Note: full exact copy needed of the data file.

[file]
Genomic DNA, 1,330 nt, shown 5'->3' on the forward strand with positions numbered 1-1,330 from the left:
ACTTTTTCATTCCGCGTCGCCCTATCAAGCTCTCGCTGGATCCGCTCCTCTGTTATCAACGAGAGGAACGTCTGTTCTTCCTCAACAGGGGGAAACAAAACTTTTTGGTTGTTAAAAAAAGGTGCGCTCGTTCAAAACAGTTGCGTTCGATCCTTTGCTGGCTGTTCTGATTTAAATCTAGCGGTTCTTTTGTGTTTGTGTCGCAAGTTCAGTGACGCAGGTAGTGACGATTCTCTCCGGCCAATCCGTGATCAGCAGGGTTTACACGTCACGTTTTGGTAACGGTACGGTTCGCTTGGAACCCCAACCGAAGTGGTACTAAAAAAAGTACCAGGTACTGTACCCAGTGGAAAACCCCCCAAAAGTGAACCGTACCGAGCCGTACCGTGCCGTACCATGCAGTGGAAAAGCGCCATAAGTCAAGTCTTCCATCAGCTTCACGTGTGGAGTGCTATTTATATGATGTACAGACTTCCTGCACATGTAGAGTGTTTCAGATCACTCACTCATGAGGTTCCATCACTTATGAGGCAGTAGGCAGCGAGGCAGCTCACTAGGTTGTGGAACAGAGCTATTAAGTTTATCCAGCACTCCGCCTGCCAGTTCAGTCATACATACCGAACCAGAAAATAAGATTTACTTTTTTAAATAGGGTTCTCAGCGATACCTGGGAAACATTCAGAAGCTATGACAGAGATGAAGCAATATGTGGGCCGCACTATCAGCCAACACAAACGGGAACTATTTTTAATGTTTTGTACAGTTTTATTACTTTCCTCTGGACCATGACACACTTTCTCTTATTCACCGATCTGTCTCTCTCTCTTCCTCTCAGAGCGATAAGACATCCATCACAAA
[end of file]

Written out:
Genomic DNA, 1,330 nt, shown 5'->3' on the forward strand with positions numbered 1-1,330 from the left:
ACTTTTTCATTCCGCGTCGCCCTATCAAGCTCTCGCTGGATCCGCTCCTCTGTTATCAACGAGAGGAACGTCTGTTCTTCCTCAACAGGGGGAAACAAAACTTTTTGGTTGTTAAAAAAAGGTGCGCTCGTTCAAAACAGTTGCGTTCGATCCTTTGCTGGCTGTTCTGATTTAAATCTAGCGGTTCTTTTGTGTTTGTGTCGCAAGTTCAGTGACGCAGGTAGTGACGATTCTCTCCGGCCAATCCGTGATCAGCAGGGTTTACACGTCACGTTTTGGTAACGGTACGGTTCGCTTGGAACCCCAACCGAAGTGGTACTAAAAAAAGTACCAGGTACTGTACCCAGTGGAAAACCCCCCAAAAGTGAACCGTACCGAGCCGTACCGTGCCGTACCATGCAGTGGAAAAGCGCCATAAGTCAAGTCTTCCATCAGCTTCACGTGTGGAGTGCTATTTATATGATGTACAGACTTCCTGCACATGTAGAGTGTTTCAGATCACTCACTCATGAGGTTCCATCACTTATGAGGCAGTAGGCAGCGAGGCAGCTCACTAGGTTGTGGAACAGAGCTATTAAGTTTATCCAGCACTCCGCCTGCCAGTTCAGTCATACATACCGAACCAGAAAATAAGATTTACTTTTTTAAATAGGGTTCTCAGCGATACCTGGGAAACATTCAGAAGCTATGACAGAGATGAAGCAATATGTGGGCCGCACTATCAGCCAACACAAACGGGAACTATTTTTAATGTTTTGTACAGTTTTATTACTTTCCTCTGGACCATGACACACTTTCTCTTATTCACCGATCTGTCTCTCTCTCTTCCTCTCAGAGCGATAAGACATCCATCACAAA